Traditional music of the Morin Khuur
Inscribed in 2008 (3.COM) on the Representative List of the Intangible Cultural Heritage of Humanity (originally proclaimed in 2003)
The two-stringed fiddle morin khuur has figured prominently in Mongolia’s nomad culture. String instruments adorned with horse heads are attested to by written sources dating from the Mongol empire of the thirteenth and fourteenth centuries. The fiddle’s significance extends beyond its function as a musical instrument, for it was traditionally an integral part of rituals and everyday activities of the Mongolian nomads.
The design of the morin khuur is closely linked to the all-important cult of the horse. The instrument’s hollow trapezoid-shaped body is attached to a long fretless neck bearing a carved horse head at its extremity. Just below the head, two tuning pegs jut out like ears from either side of the neck. The soundboard is covered with animal skin, and the strings and bow are made of horsehair. The instrument’s characteristic sound is produced by sliding or stroking the bow against the two strings. Common techniques include multiple stroking by the right hand and a variety of left-hand fingering. It is mainly played in solo fashion but sometimes accompanies dances, long songs (urtiin duu), mythical tales, ceremonies and everyday tasks related to horses. To this day, the morin khuur repertory has retained some tunes (tatlaga) specifically intended to tame animals. Owing to the simultaneous presence of a main tone and overtones, morin khuur music has always been difficult to transcribe using standard notation. It has been transmitted orally from master to apprentice for many generations.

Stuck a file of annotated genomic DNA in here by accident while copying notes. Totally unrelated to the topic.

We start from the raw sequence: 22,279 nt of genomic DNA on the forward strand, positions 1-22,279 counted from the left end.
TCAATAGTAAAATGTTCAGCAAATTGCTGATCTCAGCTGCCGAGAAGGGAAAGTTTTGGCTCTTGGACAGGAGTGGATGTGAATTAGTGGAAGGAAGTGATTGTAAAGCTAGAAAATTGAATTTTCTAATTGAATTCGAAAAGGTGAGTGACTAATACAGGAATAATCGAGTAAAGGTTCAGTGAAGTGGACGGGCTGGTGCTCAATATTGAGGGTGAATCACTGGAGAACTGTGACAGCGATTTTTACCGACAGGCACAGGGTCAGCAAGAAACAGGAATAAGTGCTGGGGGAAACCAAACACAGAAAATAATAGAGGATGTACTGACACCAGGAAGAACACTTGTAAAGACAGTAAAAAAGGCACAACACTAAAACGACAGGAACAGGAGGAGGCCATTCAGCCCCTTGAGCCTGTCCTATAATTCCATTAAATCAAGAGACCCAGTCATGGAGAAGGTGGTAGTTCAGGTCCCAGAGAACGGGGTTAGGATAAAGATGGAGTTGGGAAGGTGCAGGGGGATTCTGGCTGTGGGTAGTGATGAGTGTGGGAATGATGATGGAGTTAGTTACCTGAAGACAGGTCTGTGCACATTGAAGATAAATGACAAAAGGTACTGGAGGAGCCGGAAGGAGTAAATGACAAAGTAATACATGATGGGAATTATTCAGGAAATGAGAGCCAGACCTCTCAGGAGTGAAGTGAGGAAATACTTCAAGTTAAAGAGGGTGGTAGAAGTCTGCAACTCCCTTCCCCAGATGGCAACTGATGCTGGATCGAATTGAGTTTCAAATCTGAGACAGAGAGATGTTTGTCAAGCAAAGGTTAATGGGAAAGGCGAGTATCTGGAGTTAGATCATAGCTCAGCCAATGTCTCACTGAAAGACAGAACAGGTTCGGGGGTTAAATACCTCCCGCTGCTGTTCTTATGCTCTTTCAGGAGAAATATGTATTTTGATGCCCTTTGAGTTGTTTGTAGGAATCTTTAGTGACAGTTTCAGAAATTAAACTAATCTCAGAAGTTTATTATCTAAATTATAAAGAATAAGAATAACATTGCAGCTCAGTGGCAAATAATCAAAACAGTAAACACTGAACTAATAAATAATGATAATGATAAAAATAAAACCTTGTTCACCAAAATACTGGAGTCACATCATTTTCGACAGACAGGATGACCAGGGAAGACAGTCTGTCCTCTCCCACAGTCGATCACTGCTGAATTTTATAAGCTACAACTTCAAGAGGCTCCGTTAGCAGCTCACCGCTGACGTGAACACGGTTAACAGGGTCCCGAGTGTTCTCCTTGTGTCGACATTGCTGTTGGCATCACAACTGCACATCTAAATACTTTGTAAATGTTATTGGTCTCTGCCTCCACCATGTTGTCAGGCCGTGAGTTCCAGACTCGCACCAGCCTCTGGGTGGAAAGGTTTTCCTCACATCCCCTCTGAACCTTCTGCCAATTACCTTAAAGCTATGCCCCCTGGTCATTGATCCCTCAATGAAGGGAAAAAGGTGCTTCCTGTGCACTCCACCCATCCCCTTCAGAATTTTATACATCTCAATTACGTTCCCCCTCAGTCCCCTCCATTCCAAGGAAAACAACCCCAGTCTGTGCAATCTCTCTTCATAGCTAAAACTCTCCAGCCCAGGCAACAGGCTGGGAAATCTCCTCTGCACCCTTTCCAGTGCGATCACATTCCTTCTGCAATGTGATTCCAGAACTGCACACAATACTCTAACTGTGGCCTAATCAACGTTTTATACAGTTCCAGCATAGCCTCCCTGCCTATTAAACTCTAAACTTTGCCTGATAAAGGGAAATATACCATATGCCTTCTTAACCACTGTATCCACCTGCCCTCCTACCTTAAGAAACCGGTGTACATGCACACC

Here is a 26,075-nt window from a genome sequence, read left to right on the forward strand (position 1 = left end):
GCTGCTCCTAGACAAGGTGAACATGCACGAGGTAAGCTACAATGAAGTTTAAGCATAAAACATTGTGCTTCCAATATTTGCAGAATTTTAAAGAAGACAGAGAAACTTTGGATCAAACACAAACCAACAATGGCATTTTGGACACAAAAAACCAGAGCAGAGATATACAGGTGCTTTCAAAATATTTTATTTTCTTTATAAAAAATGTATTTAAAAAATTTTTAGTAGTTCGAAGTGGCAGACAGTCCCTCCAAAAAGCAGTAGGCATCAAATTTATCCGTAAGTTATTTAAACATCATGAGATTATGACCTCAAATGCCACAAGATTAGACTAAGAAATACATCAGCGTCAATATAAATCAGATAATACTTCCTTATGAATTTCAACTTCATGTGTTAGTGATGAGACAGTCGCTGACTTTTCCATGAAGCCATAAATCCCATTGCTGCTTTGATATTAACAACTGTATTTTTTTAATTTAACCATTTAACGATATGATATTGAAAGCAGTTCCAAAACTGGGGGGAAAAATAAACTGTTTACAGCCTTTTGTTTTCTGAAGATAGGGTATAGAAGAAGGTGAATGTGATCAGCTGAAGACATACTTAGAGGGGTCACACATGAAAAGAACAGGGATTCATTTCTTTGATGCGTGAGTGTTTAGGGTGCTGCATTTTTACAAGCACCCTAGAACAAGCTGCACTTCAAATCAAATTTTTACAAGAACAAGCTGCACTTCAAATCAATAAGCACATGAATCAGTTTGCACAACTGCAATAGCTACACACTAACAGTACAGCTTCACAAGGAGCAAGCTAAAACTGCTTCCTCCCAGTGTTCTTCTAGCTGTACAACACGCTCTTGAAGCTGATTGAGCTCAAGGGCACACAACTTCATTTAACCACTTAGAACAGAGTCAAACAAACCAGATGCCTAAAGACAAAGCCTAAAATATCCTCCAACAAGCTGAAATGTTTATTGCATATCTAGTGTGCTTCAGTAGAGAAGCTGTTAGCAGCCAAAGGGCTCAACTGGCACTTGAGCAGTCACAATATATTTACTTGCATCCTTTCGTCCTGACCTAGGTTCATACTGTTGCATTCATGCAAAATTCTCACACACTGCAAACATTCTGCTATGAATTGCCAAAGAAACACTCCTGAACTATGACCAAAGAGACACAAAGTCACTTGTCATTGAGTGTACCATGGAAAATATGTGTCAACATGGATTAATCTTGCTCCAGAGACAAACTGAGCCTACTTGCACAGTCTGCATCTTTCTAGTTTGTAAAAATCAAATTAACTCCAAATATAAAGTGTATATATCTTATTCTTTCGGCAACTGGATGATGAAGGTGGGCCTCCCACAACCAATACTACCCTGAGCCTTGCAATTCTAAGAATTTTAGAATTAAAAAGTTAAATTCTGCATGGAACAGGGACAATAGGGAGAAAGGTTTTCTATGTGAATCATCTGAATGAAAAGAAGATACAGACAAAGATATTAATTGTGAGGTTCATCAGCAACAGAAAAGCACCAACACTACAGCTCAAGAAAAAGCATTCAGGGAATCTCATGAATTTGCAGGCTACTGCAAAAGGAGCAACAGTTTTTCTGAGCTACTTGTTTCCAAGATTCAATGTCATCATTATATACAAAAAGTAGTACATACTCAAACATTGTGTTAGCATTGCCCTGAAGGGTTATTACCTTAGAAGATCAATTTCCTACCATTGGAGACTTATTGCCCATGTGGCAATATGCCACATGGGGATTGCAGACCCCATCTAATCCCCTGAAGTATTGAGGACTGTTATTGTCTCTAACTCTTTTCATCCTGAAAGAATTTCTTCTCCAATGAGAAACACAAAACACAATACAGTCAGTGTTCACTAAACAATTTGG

Over the past forty years, most Mongolians have settled in urban centres, far from the morin khuur’s historical and spiritual context. Moreover, the tuning of the instrument is often adapted to the technical requirements of stage performance, resulting in higher and louder sounds that erase many timbral subtleties. Fortunately, surviving herding communities in southern Mongolia have managed to preserve many aspects of morin khuur playing along with related rituals and customs.